Proving their ploy to be “more than just a music festival”, the latest Forwards Festival stage announcement showcases how they hope to create a platform for positivity, change and discussion.
THE INFORMATION, which is what they’ve called the festival’s space for examination and debate, is to explore today’s most pressing cultural issues. This platform will tackle race and diversity, the cost of living crisis, LGBTQIA+ rights and gender fluidity, feminist agendas and the music industry today, plus more.
The music festival, which is a brand new addition to the cultural calendar in Bristol this summer season, wants to instigate the urgent conversations needed in 2022.
Taking place 3rd-4th September on Clifton Downs, it is working to kickstart a new breed of city music festivals and they hope to do so alongside an exciting line-up of music and cutting-edge talent.
Already confirmed for the line-up is plenty of local talent. Considered some of Bristol’s brightest stars, these ‘next gen’ artists include Ishmael Ensemble and Friends featuring guests such as Rider Shafique, Tiny Chapter, STANLÆY and Chris Hillier; the 90s-inspired rap of Willow Kayne; and the powerful, brooding vocal of Harvey Causon.
So, what will the new THE INFORMATION stage add to the already exciting event? No conversation is off limits, and Forwards Festival aims to harness the legacy and power of live events for positive change, stirring crowd consciousness in Britain’s most progressive and socially-minded city.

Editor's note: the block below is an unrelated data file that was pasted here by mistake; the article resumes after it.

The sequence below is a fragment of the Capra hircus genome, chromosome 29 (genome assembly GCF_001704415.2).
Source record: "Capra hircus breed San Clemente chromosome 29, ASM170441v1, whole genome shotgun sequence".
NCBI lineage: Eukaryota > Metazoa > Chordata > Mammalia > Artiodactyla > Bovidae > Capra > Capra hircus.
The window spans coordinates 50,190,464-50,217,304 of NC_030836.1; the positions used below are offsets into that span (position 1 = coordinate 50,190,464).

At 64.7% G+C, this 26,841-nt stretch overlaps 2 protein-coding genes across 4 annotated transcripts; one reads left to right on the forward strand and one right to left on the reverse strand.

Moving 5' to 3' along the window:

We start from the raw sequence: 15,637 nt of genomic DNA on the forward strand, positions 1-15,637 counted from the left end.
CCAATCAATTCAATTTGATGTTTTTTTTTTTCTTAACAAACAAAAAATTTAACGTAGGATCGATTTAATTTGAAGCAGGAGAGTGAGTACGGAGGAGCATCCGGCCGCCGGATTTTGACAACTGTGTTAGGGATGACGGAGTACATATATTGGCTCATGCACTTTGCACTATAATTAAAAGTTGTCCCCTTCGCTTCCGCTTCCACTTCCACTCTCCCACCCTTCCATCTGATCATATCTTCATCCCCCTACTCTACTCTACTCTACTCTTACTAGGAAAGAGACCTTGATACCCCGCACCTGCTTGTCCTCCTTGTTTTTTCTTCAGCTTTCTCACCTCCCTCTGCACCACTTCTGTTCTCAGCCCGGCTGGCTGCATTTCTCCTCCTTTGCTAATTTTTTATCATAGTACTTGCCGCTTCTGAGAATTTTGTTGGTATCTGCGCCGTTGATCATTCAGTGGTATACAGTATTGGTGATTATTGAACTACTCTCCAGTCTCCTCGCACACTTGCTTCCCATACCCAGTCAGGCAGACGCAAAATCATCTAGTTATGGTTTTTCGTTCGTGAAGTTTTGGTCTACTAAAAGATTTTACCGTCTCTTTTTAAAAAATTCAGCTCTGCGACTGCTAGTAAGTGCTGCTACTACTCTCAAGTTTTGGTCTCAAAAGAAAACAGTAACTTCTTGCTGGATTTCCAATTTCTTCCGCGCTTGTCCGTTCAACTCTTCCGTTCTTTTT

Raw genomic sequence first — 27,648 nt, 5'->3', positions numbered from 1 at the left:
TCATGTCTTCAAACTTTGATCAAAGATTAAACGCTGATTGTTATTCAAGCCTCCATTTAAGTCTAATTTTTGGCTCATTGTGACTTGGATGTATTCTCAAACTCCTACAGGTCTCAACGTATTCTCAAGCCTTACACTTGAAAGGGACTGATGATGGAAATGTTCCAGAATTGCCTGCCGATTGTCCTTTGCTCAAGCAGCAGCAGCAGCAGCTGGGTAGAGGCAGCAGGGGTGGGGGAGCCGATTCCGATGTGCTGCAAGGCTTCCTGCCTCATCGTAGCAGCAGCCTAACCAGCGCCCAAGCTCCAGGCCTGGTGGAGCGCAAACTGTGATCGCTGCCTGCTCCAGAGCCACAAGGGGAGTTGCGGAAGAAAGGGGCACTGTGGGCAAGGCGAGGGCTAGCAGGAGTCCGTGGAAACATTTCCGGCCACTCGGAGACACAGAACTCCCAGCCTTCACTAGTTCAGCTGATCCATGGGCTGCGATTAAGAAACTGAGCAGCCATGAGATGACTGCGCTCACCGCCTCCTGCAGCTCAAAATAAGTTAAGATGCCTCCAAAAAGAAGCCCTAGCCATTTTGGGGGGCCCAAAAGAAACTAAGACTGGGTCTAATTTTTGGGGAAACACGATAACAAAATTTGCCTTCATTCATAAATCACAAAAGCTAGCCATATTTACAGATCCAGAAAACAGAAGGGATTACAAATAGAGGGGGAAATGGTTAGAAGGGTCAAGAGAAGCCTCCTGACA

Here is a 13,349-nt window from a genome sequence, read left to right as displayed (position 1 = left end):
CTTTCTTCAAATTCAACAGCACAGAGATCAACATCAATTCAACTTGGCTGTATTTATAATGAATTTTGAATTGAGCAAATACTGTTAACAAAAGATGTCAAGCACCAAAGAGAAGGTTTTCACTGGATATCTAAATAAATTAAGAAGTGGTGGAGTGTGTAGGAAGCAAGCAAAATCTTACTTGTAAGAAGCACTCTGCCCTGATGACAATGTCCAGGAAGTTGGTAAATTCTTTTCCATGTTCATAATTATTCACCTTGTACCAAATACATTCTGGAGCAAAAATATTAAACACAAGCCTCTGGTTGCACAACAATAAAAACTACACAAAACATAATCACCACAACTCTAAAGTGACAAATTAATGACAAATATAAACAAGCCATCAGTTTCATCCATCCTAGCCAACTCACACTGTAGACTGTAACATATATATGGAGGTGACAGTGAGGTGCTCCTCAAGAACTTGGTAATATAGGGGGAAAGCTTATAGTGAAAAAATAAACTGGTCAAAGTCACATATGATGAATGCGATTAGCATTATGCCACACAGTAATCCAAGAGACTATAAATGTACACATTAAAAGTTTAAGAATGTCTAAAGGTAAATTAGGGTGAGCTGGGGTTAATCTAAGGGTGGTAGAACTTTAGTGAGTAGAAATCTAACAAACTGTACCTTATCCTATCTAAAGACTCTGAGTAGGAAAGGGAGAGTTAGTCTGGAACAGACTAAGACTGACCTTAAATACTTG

They have, this week, announced a programme of speakers and popular culture voices from across the social and political spectrum. Former footballer John Barnes MBE will speak with Bristolian poet and active media spokesperson on the Colston Four trial, Lawrence Hoo, for a special one-off conversation on the black experience.
You’ll also find one of the UK’s best-loved poets, Lemn Sissay, performing his ‘My Name is Why’, a one-man show reflecting on a childhood in care, self-expression and Britishness.
Perhaps one of the most exciting announcements is that you can have the chance to watch The Observer food critic Jay Rayner take to the stage with British food writer and activist Jack Monroe, known for campaigning on food poverty issues and launching the Vimes Boot Index, which measures the creeping price of basic food products.
Together, Monroe and Rayner attack the pressing issues of ‘Food Bank Britain’, the cost of living crisis and the realities of food as a luxury or a commodity today. Plus, they will discuss the future of food and crucial environmentalism questions facing us all.
Another exciting line-up announcement for the new platform is in the form of Sunday Times bestselling author of ‘The Transgender Issue: An Argument for Justice’ Shon Faye and award-winning writer, performer and theatre maker, Travis Alabanza.
They will spill the tea on the realities of contemporary romance. From trans and non-heteronormative issues, to intersectional feminism, the two Bristolians will unpick modern-day love in all its often complicated and beautiful forms.
Fancy it even more, now? Day tickets are now available from £49.50, with weekend tickets available from £95. Concessions are available for children aged 5-15, local residents, and low-income individuals. Gates open 12:00 with the last entry to the event at 20:00.